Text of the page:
This week Mary Portas announced in her high street review that that one of the keys to ensuring people ‘shop local’ is to implement lower car parking charges. Our District Council is set to ignore this advice next year when it introduces a two-tier scheme for north Norfolk towns – increasing prices in only some towns in our district. The proposals, set to begin from next April, will leave one half of the district paying the existing amount (North Walsham, Fakenham, and Stalham) while the other half of the district is expected to foot the bill with an increased amount (Holt, Wells, Cromer and Sheringham). The reason for this seems purely because the District considers some towns better-off and affluent – believing that the tourist factor puts these towns in a better position. No statistics have been provided as yet to support this claim, and it appears neither the Chamber of Trades or Parish Councils have been fully consulted about it. The real loser of these proposals will be business, and the residents who shop in the area all year round. These successful towns succeed by enticing villagers from around the area to shop in their high streets. For example, Holt and Sheringham rely on villagers like Bodham, Baconsthorpe, and Plumstead to spend their income – and often they are not affluent shoppers. The towns rely on these people – knowing many could choose to go further afield to shop where there are more spaces and free parking. Moreover, these…
After a long period of silence from Norfolk County Council we have finally achieved a comment from Councillor Cliff Jordan in today’s Eastern Daily Press. Right of access talks: it’s now in the owner’s hands Cliff Jordan, Cabinet Member for Efficiency, Norfolk County Council Norfolk County Council has no wish to obstruct or delay a new car park for Holt, but it will not shirk its responsibility to secure a fair return for Norfolk tax payers for a valuable right of access needed by a commercial enterprise. The council’s actions have been grossly misrepresented. Far from increasing its demands or “moving the goalposts” it has negotiated in good faith while being flexible. When the owner objected to a one-off capital payment, it was the council that proposed a profit sharing approach. Various proposals have been put on the table, but none has included a demand by the council of anything close to the reported “20-30 percent of gross profits” – although that is the scale of contribution that a private owner of the access strip might have expected. In September the council made its recent proposal, varying an offer made to the site owner, in part simply to link payments to inflation. The council has received no formal response to this. Instead, the owner decided to pursue a claim, which he made earlier, that the access he needs is covered by a Public Right of Way. Unfortunately, legally securing a Public Right of Way involves a protracted legal process in…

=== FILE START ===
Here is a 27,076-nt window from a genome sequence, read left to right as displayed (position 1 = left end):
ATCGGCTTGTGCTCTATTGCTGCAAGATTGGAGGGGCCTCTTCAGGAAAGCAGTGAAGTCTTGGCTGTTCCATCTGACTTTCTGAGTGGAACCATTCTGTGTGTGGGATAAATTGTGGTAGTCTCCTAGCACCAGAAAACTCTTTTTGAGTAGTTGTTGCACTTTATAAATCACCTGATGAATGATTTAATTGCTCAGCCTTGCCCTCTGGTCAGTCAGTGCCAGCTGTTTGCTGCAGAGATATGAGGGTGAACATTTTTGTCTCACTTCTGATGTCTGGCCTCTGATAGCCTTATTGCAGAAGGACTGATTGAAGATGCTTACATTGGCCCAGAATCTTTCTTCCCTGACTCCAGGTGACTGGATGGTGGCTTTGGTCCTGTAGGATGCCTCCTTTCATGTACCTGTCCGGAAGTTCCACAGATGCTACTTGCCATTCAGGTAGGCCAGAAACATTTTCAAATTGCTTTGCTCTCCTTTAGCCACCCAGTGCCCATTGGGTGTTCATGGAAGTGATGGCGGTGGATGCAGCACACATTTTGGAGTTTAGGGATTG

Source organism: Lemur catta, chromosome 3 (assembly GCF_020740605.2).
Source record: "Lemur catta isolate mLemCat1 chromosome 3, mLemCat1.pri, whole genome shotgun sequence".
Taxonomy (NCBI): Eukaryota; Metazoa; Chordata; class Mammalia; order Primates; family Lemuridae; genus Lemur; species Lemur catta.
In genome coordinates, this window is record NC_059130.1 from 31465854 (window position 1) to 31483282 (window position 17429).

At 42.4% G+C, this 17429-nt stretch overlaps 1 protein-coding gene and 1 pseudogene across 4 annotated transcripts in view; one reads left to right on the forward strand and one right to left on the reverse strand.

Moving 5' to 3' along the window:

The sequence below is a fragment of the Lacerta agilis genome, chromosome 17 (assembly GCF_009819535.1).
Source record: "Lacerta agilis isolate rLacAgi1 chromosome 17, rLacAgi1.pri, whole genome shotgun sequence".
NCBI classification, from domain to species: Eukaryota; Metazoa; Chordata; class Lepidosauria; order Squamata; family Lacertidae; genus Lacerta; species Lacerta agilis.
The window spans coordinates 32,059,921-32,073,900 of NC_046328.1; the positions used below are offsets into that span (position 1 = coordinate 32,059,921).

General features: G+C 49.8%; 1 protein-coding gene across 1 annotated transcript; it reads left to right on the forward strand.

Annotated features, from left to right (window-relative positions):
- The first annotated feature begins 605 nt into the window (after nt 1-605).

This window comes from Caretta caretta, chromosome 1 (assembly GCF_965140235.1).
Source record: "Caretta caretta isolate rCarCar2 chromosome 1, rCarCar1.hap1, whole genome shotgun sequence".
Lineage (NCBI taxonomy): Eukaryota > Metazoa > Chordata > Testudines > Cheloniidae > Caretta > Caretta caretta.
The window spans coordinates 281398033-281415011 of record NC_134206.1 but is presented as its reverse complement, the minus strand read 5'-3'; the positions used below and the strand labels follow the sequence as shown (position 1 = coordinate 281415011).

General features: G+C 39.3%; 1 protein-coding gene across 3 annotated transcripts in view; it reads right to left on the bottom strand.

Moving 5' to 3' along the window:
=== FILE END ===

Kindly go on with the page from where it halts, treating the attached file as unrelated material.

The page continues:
A letter from North Norfolk Labour Party in the Eastern Daily Press today.
A story in the EDP about the Cromer Crab Company provides hope for workers at the factory.
The Keep It Cromer petition handover was reported in the EDP this morning. The article is below.
North Norfolk Labour Party’s Keep It Cromer campaign has been reported on the New Statesman magazine’s website this weekend. Rowenna Davis, who visited Cromer to report for The Observer, included a piece in her blog on the website. She called the campaign a “grassroots lesson for Labour” that the “rest of Labour should take note” of. You can read the full article here on the New Statesman website.
Saturday’s event appeared in the EDP today. You can read more below.
Young’s have committed to keeping the Cromer Crab factory open but could not guarantee that the 230 jobs would remain. The report is in the EDP today and mentions Labour’s rally on Saturday.